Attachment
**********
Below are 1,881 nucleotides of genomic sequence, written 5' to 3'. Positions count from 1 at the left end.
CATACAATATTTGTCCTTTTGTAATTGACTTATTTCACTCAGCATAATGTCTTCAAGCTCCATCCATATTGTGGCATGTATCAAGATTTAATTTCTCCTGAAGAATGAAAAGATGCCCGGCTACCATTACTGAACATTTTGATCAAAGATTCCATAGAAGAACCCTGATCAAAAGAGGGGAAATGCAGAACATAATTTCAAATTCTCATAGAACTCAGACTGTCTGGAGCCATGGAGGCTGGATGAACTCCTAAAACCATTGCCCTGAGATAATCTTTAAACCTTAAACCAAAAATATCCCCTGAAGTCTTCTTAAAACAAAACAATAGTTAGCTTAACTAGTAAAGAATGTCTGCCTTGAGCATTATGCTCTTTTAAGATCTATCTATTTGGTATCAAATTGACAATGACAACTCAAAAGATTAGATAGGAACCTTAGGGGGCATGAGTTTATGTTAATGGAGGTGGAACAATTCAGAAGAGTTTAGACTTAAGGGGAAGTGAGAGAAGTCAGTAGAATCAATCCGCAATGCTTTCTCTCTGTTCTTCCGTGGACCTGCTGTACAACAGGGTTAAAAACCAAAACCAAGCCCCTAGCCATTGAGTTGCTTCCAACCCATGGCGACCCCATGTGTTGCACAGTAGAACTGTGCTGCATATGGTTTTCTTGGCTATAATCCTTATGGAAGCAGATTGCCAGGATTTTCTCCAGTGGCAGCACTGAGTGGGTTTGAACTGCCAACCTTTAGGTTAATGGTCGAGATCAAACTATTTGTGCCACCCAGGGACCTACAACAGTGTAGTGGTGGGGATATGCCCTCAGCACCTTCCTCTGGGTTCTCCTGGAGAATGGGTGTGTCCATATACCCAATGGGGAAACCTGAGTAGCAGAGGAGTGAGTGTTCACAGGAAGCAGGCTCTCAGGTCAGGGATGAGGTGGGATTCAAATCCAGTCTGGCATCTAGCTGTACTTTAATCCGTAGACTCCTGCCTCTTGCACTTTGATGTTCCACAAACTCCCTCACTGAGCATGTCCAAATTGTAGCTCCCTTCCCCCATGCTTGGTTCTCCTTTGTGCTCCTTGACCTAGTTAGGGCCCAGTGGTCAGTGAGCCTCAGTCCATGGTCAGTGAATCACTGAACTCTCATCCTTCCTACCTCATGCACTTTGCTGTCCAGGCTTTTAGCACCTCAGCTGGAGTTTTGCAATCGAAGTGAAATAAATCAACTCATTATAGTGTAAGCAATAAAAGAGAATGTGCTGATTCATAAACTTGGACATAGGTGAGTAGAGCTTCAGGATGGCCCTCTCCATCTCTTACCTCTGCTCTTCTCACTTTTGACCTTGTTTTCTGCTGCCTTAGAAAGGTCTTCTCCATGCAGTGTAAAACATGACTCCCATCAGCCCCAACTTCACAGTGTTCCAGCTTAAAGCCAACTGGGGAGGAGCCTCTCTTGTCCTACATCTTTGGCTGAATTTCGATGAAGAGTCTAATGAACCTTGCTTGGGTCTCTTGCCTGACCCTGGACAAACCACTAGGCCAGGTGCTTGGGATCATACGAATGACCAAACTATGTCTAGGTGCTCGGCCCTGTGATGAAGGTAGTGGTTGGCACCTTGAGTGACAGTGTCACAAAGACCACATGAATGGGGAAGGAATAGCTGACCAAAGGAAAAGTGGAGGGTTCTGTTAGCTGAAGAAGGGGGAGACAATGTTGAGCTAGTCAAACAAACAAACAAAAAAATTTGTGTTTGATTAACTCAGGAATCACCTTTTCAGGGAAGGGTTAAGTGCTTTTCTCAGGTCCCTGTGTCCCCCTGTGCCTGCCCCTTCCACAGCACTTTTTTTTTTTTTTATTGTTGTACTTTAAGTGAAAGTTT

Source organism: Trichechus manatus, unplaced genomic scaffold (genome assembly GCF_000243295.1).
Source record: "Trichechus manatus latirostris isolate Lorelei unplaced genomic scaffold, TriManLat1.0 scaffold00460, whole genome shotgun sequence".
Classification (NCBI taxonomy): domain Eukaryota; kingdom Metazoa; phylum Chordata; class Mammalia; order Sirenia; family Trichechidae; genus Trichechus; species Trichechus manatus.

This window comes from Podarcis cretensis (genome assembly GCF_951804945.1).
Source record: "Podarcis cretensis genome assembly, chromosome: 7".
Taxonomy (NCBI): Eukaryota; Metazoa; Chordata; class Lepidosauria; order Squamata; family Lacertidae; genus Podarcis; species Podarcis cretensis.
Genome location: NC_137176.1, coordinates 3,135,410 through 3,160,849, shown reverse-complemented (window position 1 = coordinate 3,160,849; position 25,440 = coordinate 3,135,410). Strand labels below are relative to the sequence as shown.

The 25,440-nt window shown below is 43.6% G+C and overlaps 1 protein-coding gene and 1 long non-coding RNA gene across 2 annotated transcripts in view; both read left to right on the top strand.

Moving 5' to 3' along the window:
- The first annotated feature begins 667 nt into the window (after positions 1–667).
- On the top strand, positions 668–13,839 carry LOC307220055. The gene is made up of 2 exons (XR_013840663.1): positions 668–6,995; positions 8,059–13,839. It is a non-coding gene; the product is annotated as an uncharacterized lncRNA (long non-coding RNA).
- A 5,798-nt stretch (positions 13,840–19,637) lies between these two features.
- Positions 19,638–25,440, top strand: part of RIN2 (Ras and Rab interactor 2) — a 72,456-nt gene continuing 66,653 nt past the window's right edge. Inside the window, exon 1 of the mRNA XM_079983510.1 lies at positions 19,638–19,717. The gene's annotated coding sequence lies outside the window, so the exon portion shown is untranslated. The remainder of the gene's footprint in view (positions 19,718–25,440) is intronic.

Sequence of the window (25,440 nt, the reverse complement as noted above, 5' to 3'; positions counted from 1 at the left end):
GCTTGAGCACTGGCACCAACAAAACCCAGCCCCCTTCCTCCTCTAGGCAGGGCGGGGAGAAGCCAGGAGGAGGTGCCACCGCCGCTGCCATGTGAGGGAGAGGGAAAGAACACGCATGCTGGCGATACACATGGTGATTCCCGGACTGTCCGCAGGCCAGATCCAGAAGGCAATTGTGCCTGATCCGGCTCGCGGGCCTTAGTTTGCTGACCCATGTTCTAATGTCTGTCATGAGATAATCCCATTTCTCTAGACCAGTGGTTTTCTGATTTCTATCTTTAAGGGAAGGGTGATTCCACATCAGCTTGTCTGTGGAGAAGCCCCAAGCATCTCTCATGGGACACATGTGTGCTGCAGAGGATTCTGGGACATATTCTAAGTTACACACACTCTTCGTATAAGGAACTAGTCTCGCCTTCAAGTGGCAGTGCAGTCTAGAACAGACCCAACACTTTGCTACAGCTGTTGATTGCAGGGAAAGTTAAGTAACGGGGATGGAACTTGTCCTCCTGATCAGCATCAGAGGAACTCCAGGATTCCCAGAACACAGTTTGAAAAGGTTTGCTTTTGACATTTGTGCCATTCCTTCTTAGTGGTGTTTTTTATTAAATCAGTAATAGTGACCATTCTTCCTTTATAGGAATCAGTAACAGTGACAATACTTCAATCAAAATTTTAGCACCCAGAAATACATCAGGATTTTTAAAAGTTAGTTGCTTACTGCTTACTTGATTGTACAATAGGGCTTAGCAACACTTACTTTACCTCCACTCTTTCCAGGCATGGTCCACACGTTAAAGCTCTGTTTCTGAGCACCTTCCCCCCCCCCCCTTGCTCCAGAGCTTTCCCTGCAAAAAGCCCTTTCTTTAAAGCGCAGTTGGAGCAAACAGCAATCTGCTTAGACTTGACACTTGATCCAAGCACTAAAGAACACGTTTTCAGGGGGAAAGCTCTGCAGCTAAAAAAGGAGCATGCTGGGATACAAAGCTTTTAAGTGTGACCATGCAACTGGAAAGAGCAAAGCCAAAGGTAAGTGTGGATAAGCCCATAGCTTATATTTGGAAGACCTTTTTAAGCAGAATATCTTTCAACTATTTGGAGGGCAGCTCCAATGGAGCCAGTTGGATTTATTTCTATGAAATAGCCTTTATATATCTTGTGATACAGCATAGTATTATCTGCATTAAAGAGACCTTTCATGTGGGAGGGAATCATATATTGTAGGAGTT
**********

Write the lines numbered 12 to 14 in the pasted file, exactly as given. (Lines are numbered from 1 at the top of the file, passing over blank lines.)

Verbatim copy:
- The first annotated feature begins 667 nt into the window (after positions 1–667).
- On the top strand, positions 668–13,839 carry LOC307220055. The gene is made up of 2 exons (XR_013840663.1): positions 668–6,995; positions 8,059–13,839. It is a non-coding gene; the product is annotated as an uncharacterized lncRNA (long non-coding RNA).
- A 5,798-nt stretch (positions 13,840–19,637) lies between these two features.